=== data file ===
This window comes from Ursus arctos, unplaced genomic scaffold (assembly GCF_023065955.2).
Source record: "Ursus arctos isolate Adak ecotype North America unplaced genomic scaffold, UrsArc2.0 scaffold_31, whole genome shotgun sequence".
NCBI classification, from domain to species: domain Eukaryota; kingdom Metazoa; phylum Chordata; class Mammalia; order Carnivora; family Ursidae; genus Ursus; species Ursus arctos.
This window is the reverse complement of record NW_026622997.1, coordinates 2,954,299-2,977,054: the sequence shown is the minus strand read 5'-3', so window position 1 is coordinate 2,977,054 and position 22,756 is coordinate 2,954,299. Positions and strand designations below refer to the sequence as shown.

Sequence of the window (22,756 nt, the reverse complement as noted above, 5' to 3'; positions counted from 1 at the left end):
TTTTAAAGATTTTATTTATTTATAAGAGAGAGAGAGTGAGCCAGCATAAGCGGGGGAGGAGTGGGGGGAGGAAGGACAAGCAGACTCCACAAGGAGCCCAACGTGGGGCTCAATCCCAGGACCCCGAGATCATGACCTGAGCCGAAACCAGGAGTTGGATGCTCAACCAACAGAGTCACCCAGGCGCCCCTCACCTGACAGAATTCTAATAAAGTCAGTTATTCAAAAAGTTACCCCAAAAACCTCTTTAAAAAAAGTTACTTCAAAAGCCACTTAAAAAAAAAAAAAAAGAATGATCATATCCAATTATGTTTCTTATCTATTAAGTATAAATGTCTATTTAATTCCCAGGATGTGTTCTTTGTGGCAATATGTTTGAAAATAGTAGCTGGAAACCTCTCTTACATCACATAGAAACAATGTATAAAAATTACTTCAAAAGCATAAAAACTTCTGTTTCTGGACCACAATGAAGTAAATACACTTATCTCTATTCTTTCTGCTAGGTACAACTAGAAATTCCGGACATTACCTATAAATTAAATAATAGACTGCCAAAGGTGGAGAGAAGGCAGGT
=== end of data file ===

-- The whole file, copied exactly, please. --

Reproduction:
This window comes from Ursus arctos, unplaced genomic scaffold (assembly GCF_023065955.2).
Source record: "Ursus arctos isolate Adak ecotype North America unplaced genomic scaffold, UrsArc2.0 scaffold_31, whole genome shotgun sequence".
NCBI classification, from domain to species: domain Eukaryota; kingdom Metazoa; phylum Chordata; class Mammalia; order Carnivora; family Ursidae; genus Ursus; species Ursus arctos.
This window is the reverse complement of record NW_026622997.1, coordinates 2,954,299-2,977,054: the sequence shown is the minus strand read 5'-3', so window position 1 is coordinate 2,977,054 and position 22,756 is coordinate 2,954,299. Positions and strand designations below refer to the sequence as shown.

Sequence of the window (22,756 nt, the reverse complement as noted above, 5' to 3'; positions counted from 1 at the left end):
TTTTAAAGATTTTATTTATTTATAAGAGAGAGAGAGTGAGCCAGCATAAGCGGGGGAGGAGTGGGGGGAGGAAGGACAAGCAGACTCCACAAGGAGCCCAACGTGGGGCTCAATCCCAGGACCCCGAGATCATGACCTGAGCCGAAACCAGGAGTTGGATGCTCAACCAACAGAGTCACCCAGGCGCCCCTCACCTGACAGAATTCTAATAAAGTCAGTTATTCAAAAAGTTACCCCAAAAACCTCTTTAAAAAAAGTTACTTCAAAAGCCACTTAAAAAAAAAAAAAAAGAATGATCATATCCAATTATGTTTCTTATCTATTAAGTATAAATGTCTATTTAATTCCCAGGATGTGTTCTTTGTGGCAATATGTTTGAAAATAGTAGCTGGAAACCTCTCTTACATCACATAGAAACAATGTATAAAAATTACTTCAAAAGCATAAAAACTTCTGTTTCTGGACCACAATGAAGTAAATACACTTATCTCTATTCTTTCTGCTAGGTACAACTAGAAATTCCGGACATTACCTATAAATTAAATAATAGACTGCCAAAGGTGGAGAGAAGGCAGGT